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Why This Analyst Is Raising Twitter Now

Twitter Inc. (NYSE: TWTR) has had a very hard time finding much love from Wall Street. On top of a management void, it has busted its initial public offering (IPO) price, and even after a sharp pullback the stock’s valuations remain sky-high. But now we are seeing at least one analyst make a key upgrade in the social media and micro-blogging site.

Twitter was raised to Buy from Neutral at SunTrust Robinson Humphrey. The firm’s Robert Peck set the price target at $38.00 in the call. Peck’s view is one of cautious optimism.

Driving the upgrade was an attractive valuation and some coming catalysts that could rekindle interest. On valuation, Peck sees more upside than downside at current share prices.

The report noted an announcement that Jack Dorsey is likely to be named as permanent chief executive rather than just the interim CEO. That could come at the end of this week or over Labor Day.

An additional growth driver already on the books is that tweets are set to be integrated into Google search results.

A partnership with DoubleClick, e-commerce initiatives, ads with buy buttons and video ads were all cited as revenue drivers ahead.

As a reminder, Twitter priced its IPO at $26.00 per share in late 2013. Its range was initially $17 to $20, and that range settled in at $23 to $25 before its formal pricing at $26.00.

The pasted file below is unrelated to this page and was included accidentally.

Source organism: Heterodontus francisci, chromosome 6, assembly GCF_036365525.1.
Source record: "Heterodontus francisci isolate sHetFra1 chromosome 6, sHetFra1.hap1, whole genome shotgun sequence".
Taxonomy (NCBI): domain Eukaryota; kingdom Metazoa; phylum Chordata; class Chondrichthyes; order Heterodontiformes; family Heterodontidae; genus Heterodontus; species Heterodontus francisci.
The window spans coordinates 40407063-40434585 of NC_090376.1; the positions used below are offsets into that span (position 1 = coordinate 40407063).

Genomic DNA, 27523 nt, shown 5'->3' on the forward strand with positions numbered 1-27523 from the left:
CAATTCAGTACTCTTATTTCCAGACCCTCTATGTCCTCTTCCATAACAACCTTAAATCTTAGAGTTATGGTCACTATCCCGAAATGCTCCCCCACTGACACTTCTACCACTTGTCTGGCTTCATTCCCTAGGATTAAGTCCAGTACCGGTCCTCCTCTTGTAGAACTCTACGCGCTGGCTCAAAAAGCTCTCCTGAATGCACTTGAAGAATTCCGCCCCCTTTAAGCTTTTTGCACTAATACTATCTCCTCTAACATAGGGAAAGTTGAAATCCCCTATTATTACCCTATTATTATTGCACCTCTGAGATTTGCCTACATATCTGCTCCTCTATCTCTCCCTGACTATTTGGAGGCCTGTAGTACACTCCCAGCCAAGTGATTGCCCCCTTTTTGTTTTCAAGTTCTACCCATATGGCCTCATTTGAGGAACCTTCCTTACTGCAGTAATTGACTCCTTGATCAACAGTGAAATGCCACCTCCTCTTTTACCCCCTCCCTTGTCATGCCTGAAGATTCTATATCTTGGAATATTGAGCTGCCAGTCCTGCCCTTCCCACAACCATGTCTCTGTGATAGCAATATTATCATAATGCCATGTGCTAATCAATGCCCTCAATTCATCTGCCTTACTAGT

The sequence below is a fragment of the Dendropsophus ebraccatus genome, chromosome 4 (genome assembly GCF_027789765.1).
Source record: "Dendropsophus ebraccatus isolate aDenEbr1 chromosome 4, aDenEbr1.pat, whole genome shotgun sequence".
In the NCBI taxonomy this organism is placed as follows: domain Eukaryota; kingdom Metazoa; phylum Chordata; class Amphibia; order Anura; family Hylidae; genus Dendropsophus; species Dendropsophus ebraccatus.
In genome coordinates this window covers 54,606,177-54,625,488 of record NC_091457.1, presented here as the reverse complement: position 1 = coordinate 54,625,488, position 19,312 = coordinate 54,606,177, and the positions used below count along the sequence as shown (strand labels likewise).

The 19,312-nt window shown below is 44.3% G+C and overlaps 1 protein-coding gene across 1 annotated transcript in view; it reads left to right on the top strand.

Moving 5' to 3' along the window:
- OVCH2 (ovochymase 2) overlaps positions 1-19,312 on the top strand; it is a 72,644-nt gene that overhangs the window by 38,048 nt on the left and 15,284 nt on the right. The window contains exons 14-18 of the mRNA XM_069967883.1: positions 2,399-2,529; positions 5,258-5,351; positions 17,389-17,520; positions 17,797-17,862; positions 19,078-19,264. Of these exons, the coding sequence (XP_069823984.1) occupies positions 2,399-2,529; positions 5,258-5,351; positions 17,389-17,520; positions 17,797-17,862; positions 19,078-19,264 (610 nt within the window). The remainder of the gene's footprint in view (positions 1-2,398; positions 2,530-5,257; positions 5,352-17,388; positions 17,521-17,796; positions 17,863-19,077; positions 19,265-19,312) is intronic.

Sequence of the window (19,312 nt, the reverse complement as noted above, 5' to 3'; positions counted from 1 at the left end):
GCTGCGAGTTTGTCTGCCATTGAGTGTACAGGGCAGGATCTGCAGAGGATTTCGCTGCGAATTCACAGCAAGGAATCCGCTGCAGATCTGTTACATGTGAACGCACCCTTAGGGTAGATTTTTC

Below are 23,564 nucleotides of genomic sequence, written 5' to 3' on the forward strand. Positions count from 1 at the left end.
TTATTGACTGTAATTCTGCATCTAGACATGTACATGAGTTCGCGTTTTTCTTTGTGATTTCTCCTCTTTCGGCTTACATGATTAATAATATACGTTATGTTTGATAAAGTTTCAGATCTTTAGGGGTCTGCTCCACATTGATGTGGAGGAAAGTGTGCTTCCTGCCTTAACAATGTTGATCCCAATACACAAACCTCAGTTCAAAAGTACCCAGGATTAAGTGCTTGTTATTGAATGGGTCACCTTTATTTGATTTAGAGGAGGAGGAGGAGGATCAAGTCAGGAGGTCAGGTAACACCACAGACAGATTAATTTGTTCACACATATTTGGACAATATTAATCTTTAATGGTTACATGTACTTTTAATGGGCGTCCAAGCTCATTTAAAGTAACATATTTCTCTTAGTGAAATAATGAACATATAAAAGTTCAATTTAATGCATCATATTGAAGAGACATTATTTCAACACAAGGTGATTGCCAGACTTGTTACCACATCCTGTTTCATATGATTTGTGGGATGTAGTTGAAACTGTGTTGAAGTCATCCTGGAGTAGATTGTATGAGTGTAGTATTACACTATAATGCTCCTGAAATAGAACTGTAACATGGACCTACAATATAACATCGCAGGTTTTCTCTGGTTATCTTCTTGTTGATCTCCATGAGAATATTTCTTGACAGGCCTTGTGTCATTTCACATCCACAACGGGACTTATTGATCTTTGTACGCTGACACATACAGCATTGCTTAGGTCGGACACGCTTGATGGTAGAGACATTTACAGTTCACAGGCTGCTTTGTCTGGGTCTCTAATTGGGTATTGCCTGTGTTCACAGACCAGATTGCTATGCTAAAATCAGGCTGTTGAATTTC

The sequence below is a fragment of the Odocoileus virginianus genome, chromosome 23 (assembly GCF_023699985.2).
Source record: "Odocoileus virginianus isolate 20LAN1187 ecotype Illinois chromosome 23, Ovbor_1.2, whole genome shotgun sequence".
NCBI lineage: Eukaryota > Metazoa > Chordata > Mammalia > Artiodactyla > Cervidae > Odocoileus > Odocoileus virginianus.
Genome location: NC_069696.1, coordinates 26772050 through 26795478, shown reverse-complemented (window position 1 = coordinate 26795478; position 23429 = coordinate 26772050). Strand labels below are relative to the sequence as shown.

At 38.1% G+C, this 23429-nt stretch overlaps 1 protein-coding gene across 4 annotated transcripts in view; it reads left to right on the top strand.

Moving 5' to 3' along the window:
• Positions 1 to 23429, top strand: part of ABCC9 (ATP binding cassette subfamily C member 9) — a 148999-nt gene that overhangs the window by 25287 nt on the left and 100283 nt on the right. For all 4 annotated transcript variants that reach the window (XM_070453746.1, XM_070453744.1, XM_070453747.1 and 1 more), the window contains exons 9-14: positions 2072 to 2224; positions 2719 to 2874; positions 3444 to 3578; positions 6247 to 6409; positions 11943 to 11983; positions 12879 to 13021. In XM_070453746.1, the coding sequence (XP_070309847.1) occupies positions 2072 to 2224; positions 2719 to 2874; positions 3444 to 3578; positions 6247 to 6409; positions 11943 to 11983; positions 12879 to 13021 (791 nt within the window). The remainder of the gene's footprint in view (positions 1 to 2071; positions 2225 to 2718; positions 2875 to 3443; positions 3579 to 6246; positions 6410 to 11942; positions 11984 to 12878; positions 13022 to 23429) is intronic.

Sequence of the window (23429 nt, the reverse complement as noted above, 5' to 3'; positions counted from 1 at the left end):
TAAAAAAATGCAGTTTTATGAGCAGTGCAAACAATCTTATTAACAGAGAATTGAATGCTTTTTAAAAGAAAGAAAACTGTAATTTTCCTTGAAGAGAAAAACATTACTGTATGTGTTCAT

24/7 Wall St. has tracked several key issues when it comes to Twitter that are worth noting:

Twitter shares were up almost 5% at a high of $28.15 earlier Monday morning, but the shares were seen up 2.7% at $27.55 after almost an hour of trading. Twitter has a consensus price target from analysts of $39.82 and a 52-week range of $21.01 to $55.99.

Twitter shares had traded 9 million shares, versus an average daily volume of about 22.5 million shares. Its market cap is now close to $18.6 billion. In mid-2014, the level between $30 and $33 was support for a brief time, but that lasted only about one month.

While one analyst call may not make a serious sentiment change, it has been noted this morning that SunTrust has been right more often than not on its own Twitter ratings. It still seems as though the market wants to try to figure out how to value Twitter as a stock.

By Jon C. Ogg


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